[Updated to using JST time to correct bug.]
Nah, we know this is totally useless, especially when there are many websites showing metal zone schedules in more details, in much better/friendlier format and when we only run Arena versions of metal zones. We just wanted to practise. Maybe it is good to have a little desktop version of metal zone schedule? Here we use JST time which is UTC+9 because we got the data from Famitsu and using other timezone like UTC may result in having two MZK7 in one day or zero in another, which is a great hassle. Thus it is your task to shift the hours to reflect your own time zone. Yes, about user-friendliness, we are bad.

Schedule for MZK (JST time)
#+NAME:MZK
#+Constants: basedate=<2016-08-02>;
| 0 | 1 | 2 | 3 |  4 | 5 |  6 |  7 |  8 |  9 |
| 9 | 17| 12| 7 | 19 | 8 | 10 | 22 | 11 | 17 |

|      | <13>          |           |           |
| Day# | Date          | MZK6 Hour | MZK7 Hour |
|------+---------------+-----------+-----------|
|    1 | <2016-10-22>  |         9 |        17 |
|    2 | <2016-10-23=> |        17 |        12 |
#+TBLFM: @[email protected] + 1::$1=($2-$basedate)%10::$3='(org-lookup-first (% (+ $1 6 -7) 10) '(remote(MZK,@1$<[email protected]$>)) '(remote(MZK,@2$<[email protected]$>)));N::$4='(org-lookup-first (% (+ $1 7 -7) 10) '(remote(MZK,@1$<[email protected]$>)) '(remote(MZK,@2$<[email protected]$>)));N

Usage:

To see today's Metal Zone hour for MZ6K or MZ7K, first enter today's date on row 3. Here <2016-10-22> is entered. Then C-c C-c on the line #+TBLFM. The day number and the hours will be computed. The schedule for the next day is also computed. (Maybe also C-c C-c on #+NAME and #+Constants lines?)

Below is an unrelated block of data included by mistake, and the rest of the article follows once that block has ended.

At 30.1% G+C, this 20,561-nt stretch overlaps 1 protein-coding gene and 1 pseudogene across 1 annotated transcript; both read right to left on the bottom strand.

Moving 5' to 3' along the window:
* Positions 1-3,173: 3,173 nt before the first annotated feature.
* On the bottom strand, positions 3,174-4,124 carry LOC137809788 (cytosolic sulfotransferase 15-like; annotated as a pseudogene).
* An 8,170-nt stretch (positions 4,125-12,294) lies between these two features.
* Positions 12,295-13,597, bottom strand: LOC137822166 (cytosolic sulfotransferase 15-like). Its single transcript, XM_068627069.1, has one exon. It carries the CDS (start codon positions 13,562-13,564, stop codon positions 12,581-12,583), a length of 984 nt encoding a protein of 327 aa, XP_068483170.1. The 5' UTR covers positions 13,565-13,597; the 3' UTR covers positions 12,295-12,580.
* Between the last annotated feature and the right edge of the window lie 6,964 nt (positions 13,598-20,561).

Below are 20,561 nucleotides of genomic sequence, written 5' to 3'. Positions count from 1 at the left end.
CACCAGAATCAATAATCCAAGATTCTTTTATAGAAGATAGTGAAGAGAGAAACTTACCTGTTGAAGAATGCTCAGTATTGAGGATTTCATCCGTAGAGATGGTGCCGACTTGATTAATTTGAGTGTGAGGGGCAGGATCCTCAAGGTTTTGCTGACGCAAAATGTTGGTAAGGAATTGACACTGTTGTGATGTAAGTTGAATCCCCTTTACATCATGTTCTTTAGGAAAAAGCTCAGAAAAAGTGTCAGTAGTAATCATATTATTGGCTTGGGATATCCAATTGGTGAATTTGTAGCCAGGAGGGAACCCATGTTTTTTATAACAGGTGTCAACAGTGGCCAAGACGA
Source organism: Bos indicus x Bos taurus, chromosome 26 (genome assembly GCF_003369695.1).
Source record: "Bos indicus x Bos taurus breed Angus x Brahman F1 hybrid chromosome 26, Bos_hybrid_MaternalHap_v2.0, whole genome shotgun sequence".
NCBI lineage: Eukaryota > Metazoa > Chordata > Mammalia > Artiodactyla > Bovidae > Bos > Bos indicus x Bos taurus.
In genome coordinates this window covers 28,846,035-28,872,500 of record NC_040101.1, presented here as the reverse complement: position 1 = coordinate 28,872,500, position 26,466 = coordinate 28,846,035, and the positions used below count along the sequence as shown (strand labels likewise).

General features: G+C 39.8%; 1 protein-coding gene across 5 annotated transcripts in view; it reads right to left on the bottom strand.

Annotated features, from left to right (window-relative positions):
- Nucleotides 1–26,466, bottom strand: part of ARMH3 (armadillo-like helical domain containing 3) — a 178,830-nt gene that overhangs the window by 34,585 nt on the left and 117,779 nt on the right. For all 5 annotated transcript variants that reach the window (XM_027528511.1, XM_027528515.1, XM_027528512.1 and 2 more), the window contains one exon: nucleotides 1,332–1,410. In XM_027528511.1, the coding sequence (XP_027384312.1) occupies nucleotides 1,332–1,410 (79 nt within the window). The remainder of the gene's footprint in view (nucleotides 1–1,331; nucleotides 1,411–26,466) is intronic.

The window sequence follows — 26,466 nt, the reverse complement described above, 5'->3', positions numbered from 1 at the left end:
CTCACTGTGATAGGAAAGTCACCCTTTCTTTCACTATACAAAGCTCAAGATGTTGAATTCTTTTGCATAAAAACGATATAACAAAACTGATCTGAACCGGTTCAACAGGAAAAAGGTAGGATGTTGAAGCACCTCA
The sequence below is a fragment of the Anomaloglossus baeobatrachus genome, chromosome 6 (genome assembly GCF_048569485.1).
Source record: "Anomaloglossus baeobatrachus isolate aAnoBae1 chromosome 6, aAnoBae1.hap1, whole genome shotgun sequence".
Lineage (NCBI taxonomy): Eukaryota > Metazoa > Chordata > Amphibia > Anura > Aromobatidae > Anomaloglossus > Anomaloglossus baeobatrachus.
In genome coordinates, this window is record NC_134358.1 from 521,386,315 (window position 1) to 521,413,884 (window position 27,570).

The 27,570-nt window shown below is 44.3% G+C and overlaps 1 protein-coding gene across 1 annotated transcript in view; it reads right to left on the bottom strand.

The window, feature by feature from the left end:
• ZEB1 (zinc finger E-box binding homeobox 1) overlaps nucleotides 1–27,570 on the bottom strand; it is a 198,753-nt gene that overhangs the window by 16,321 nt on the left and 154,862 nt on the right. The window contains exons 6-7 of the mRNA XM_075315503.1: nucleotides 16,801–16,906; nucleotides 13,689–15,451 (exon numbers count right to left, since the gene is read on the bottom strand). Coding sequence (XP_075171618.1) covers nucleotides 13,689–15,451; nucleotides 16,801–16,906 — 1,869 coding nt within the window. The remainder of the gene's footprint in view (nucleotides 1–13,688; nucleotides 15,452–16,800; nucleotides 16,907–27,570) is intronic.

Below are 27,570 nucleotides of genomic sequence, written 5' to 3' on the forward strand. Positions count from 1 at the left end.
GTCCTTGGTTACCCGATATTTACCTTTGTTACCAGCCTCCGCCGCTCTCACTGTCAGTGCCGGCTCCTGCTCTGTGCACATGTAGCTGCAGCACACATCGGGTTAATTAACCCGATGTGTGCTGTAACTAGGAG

Some explanation on the code. This is for org-mode in Emacs. We have two tables. The first one is named MZK. It is for looking up values. If we knew how to have a vector variable we would not need a look-up table at all. (Need more practice ;_; ) We define a constant, basedate, to be used in the computation. The schedule is determined by the day number mod 10. It so happens that we know that <2016-08-02> is day 0 mod 10. For the second table, <13> is used to control column width, so that the table appears OK in this blog.

For the formulae:

Add 1 day to the one on the previous row. This is a field formula.

@[email protected] + 1

Compute the day number mod 10.

$1=($2-$basedate)%10

Look up the hour corresponding to the day number. In other words, find the match in the first row of table MZK and see what it is there in the second row of that column. The ;N part means that we treat the contents in the cells as numbers rather than strings. This is a column formula. The one for MZ7K is similar, with just an offset.

$3='(org-lookup-first (% (+ $1 6 -7) 10) 
'(remote(MZK,@1$<[email protected]$>)) '(remote(MZK,@2$<[email protected]$>)));N

FAQ:

  • What the hell is (% (+ $1 6 -7) 10)? Written in less lispy way, this is ($1 + 6 - 7)%10. Here 6 corresponds to the 6 in MZ6K. This is the correct index used in determining the hour of Metal Zone King 6.
  • What the hell is @2$5 for example? Check org-mode manual for how one references cells for more details. @2$5 means row 2 column 5. Cell indices are 1-based BTW.
  • Why is there an extra = in <2016-10-23=>? Autocomputed date value contains a day signature, but here column width is set too narrow to show it. When there is enough space, one gets  <2016-10-23 Sun>. We are sure there is a way to hide the Sun, but we are just lazy and find it bearable.

Probably we don't need to record the intermediate step for the day number mod 10. Anyway this is just a personal study for org-mode.